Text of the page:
Iíll be honest-- I did love the first X-Men. Iíve been an X-Geek for years upon years, and to see the characters pulled off with respect and care was enough to make me enjoy the first one. I had some quips with it-- the exclusion of any kind of history between Wolverine and Sabertooth, the briefness of it all, and yes, *that* line that shall not be uttered here. Up from the parts where that film was lacking came some great characterizations, thanks mainly to the fact that the X-Men characters are some of the deepest and most complex in all of comicdom. The acting helped a lot; the combined talents of all involved made the first one a much more personal film than most other summer blockbusters.
X-1 is credited with reviving the comic book franchise, and rightfully so. It made a bundle at the box office, far exceeding what it cost to make the film (Fox had Singer on a tight leash with the first oneís budget). Two years after X-Men hit, Spider-Man came out and proved to be a Marvel at the box office, DareDevil came out and...didnít...and now, three years later, weíre back, revisiting the new franchise that opened the door for the Marvel Universe.
Iím going to go ahead and tell you now: I think this is the best comic book movie ever. And Iím not exaggerating.
Everything in this movie is exceedingly better in the sequel; much like Empire Strikes Back or Wrath of Khan was to their respective franchises. Characters who were introduced in the first one are now given room to thrive and breathe, find their own voice and their own distinctiveness. The plot becomes more intricate, the situations become more dire. No comic book movie has ever dug as deep as X2 does here-- these are not only the most complex characters Iíve ever seen in a super hero movie, theyíre a group of characters who are so well written and full of small, personal moments that they transcend their four-color origins and become living, breathing people whom have pasts, presents and futures.
Like most really great sequels, the makers of the film assume youíve already seen the first one and paid enough attention to remember everyone and where they were at the conclusion. Wolverine (Hugh Jackman) is in the snowy terrain, searching for clues about his past. Meanwhile, in Washington, a blue teleporting mutant known as Nightcrawler (Alan Cumming in heavy makeup but still turning in an awesome performance) attempts to assassinate the president. Even though his attempt fails, it gives Gen. William Stryker (the always-reliable Brian Cox) the leverage he needs to mount an attack on what he refers to as a ďmutant training facility,Ē which, in reality, is Xavierís School for the Gifted.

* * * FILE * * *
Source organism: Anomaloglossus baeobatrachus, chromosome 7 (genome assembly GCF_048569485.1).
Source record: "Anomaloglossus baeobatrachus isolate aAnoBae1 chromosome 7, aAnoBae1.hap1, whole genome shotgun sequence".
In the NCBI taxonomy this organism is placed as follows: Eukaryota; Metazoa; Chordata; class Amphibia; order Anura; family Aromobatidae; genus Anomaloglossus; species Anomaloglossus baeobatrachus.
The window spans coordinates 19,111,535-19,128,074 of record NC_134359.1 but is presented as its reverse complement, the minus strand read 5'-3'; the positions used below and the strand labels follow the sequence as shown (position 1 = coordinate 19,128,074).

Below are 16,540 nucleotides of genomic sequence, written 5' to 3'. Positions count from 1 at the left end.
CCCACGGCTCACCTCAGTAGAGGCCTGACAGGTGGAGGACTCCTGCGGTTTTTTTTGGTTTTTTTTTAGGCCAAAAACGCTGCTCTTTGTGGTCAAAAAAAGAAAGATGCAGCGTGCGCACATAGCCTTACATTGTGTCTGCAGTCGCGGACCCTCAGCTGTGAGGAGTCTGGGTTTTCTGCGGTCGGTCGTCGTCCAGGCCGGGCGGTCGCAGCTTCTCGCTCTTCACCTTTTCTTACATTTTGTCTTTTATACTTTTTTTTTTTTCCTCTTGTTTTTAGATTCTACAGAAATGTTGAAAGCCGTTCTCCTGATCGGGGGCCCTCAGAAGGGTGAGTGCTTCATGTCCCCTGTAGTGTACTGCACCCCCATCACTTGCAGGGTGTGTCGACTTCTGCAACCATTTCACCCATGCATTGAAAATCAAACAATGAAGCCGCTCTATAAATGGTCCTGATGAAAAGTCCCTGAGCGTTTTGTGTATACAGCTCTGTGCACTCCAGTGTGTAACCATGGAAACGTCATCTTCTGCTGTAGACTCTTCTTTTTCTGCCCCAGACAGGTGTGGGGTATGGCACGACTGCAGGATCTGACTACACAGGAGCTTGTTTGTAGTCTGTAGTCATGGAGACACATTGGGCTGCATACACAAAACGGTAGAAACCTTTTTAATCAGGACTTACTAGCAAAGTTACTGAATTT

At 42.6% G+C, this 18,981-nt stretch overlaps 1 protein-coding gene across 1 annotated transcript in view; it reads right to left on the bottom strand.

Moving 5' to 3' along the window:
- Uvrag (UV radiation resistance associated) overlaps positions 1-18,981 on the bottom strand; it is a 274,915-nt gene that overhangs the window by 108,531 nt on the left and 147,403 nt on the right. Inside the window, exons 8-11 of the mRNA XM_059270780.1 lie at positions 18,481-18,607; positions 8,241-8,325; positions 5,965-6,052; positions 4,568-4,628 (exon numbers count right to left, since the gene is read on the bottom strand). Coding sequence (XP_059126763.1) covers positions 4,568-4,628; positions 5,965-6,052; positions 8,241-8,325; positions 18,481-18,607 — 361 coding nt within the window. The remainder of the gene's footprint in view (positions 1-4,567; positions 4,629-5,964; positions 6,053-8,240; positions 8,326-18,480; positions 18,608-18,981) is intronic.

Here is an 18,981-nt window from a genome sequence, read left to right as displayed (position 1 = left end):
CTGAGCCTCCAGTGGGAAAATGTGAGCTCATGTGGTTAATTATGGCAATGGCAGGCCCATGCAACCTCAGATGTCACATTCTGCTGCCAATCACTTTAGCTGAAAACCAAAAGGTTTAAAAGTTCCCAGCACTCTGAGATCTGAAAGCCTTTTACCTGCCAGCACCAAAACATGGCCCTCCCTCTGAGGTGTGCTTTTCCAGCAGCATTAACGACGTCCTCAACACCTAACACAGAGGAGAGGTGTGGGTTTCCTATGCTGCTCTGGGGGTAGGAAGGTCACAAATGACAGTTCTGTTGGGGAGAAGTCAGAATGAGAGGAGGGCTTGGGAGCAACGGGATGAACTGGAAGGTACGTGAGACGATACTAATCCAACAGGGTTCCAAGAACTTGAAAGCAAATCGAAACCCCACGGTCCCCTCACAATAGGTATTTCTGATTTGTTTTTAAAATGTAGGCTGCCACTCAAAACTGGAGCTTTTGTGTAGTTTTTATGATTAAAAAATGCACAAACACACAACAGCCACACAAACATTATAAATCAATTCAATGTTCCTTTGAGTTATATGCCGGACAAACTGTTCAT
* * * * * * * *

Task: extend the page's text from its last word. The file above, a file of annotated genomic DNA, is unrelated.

I really donít feel the need to delve to far into the plot; for me to try and spell out its intricacies would be a disservice to the complexity of the plot. This movie is the modern definition of crowd-pleaser. Rousing entertainment. The kind of grand adventure in a genre so ripe with clichť that you'll truly say once again "They don't make 'em like this anymore." I swear, if this movie wasn't based on a comic book movie it'd be one of those adventures that get considered for Oscars back when the Academy still cared about films in general, not just the ones with the best campaigns. This is Star Trek II: The Wrath of Khan. This is Empire Strikes Back. This is a Babe Ruth-knock-out-of-Yankee-Stadium home run. In terms of high adventure, this is "The Man Who Would Be King". The acting is superb. The dialogue is rich. Every character feels believable. No cartoonish villains, every side of the issue is presented by people who believe they are the ones who are in the right, and honestly fell that way. This movie delivers on its characters, and the action scenes are there only to advance plot and build character, and that's the best kind of action sequences. I loved the invasion of the school even more than I loved Helm's Deep. This movie pushes PG-13 to its absolute limits. Wolverine hacks and slashes through countless soldiers. Mystique proves why she's a fan favorite. Magneto is a vicious but persuasive bastard. Cyclops shows emotion. Iceman and Pyro have a great since of friendly rivalry that quickly develops to resentment. And Anna Paquin runs around for fifteen minutes in a nightie. What's not to love?
My friend and I walked out of the theatre in stunned silence. I knew this movie would be better than the first, but I wasn't expecting to walk in and see a classic. A masterpiece. A genre-defining movie. Part two in what is destined to become one of the new classic trilogies. This movie had guts, knew it, and showed them. It took chances and built characters and had themes, three things increasingly absent from your normal summer blockbuster moneymaker. This film is something special, and I'd like to thank Bryan Singer and his talented cast and crew for delivering to me something I had only dreamed could have existed as a child. Ever since I was little, I'd always wanted an X-Men movie series. Now, not only do I have one really good film and one bona-fied classic, I've got another one waiting in the wings. God bless you, Bryan Singer, for making dreams come true again.
This movie redefines comic book genre. It restores the sense of epic adventure and grand-scale storytelling that's been absent since Superman II. This is defiantly one of my top 10 favorite movies ever made.
The bar is set. This is the movie that every other event film this summer will be measured against. And if any movie this summer can even come close to achieving the epicness of X2, then we, as film fans, are in for a real treat these next few months.
Rated PG-13 for heavy violence, language and some sensuality.
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